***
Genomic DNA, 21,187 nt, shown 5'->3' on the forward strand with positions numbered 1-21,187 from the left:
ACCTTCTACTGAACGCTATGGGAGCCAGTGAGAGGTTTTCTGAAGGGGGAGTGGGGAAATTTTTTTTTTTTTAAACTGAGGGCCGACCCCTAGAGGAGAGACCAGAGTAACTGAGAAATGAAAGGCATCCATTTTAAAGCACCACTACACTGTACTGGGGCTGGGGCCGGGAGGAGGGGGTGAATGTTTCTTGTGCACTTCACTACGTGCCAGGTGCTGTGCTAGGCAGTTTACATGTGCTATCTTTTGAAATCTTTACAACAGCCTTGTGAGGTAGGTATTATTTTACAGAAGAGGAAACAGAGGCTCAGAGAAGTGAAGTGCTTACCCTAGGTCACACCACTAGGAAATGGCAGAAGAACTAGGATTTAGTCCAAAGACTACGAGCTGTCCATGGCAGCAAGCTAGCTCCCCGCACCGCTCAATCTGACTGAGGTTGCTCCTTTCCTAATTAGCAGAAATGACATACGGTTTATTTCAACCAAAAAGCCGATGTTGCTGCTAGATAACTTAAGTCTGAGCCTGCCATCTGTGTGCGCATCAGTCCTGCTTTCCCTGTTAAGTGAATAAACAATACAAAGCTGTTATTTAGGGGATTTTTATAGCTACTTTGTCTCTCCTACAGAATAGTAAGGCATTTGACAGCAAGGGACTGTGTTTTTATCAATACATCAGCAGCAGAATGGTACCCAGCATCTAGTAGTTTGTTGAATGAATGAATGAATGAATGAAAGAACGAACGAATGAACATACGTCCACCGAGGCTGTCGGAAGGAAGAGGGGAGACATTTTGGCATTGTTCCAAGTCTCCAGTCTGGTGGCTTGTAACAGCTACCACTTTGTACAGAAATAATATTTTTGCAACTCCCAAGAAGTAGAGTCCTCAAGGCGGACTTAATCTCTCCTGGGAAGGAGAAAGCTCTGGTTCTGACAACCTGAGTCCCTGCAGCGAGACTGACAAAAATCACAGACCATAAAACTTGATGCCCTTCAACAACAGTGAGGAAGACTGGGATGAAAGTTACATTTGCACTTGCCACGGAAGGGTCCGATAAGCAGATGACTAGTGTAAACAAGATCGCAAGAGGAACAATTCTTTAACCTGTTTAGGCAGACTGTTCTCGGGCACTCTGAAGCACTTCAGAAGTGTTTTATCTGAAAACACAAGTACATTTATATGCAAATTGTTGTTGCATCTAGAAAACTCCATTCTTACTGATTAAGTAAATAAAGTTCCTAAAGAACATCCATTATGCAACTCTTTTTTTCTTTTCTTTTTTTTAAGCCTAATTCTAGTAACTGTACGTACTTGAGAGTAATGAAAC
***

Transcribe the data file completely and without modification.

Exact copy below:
Genomic DNA, 21,187 nt, shown 5'->3' on the forward strand with positions numbered 1-21,187 from the left:
ACCTTCTACTGAACGCTATGGGAGCCAGTGAGAGGTTTTCTGAAGGGGGAGTGGGGAAATTTTTTTTTTTTTAAACTGAGGGCCGACCCCTAGAGGAGAGACCAGAGTAACTGAGAAATGAAAGGCATCCATTTTAAAGCACCACTACACTGTACTGGGGCTGGGGCCGGGAGGAGGGGGTGAATGTTTCTTGTGCACTTCACTACGTGCCAGGTGCTGTGCTAGGCAGTTTACATGTGCTATCTTTTGAAATCTTTACAACAGCCTTGTGAGGTAGGTATTATTTTACAGAAGAGGAAACAGAGGCTCAGAGAAGTGAAGTGCTTACCCTAGGTCACACCACTAGGAAATGGCAGAAGAACTAGGATTTAGTCCAAAGACTACGAGCTGTCCATGGCAGCAAGCTAGCTCCCCGCACCGCTCAATCTGACTGAGGTTGCTCCTTTCCTAATTAGCAGAAATGACATACGGTTTATTTCAACCAAAAAGCCGATGTTGCTGCTAGATAACTTAAGTCTGAGCCTGCCATCTGTGTGCGCATCAGTCCTGCTTTCCCTGTTAAGTGAATAAACAATACAAAGCTGTTATTTAGGGGATTTTTATAGCTACTTTGTCTCTCCTACAGAATAGTAAGGCATTTGACAGCAAGGGACTGTGTTTTTATCAATACATCAGCAGCAGAATGGTACCCAGCATCTAGTAGTTTGTTGAATGAATGAATGAATGAATGAAAGAACGAACGAATGAACATACGTCCACCGAGGCTGTCGGAAGGAAGAGGGGAGACATTTTGGCATTGTTCCAAGTCTCCAGTCTGGTGGCTTGTAACAGCTACCACTTTGTACAGAAATAATATTTTTGCAACTCCCAAGAAGTAGAGTCCTCAAGGCGGACTTAATCTCTCCTGGGAAGGAGAAAGCTCTGGTTCTGACAACCTGAGTCCCTGCAGCGAGACTGACAAAAATCACAGACCATAAAACTTGATGCCCTTCAACAACAGTGAGGAAGACTGGGATGAAAGTTACATTTGCACTTGCCACGGAAGGGTCCGATAAGCAGATGACTAGTGTAAACAAGATCGCAAGAGGAACAATTCTTTAACCTGTTTAGGCAGACTGTTCTCGGGCACTCTGAAGCACTTCAGAAGTGTTTTATCTGAAAACACAAGTACATTTATATGCAAATTGTTGTTGCATCTAGAAAACTCCATTCTTACTGATTAAGTAAATAAAGTTCCTAAAGAACATCCATTATGCAACTCTTTTTTTCTTTTCTTTTTTTTAAGCCTAATTCTAGTAACTGTACGTACTTGAGAGTAATGAAAC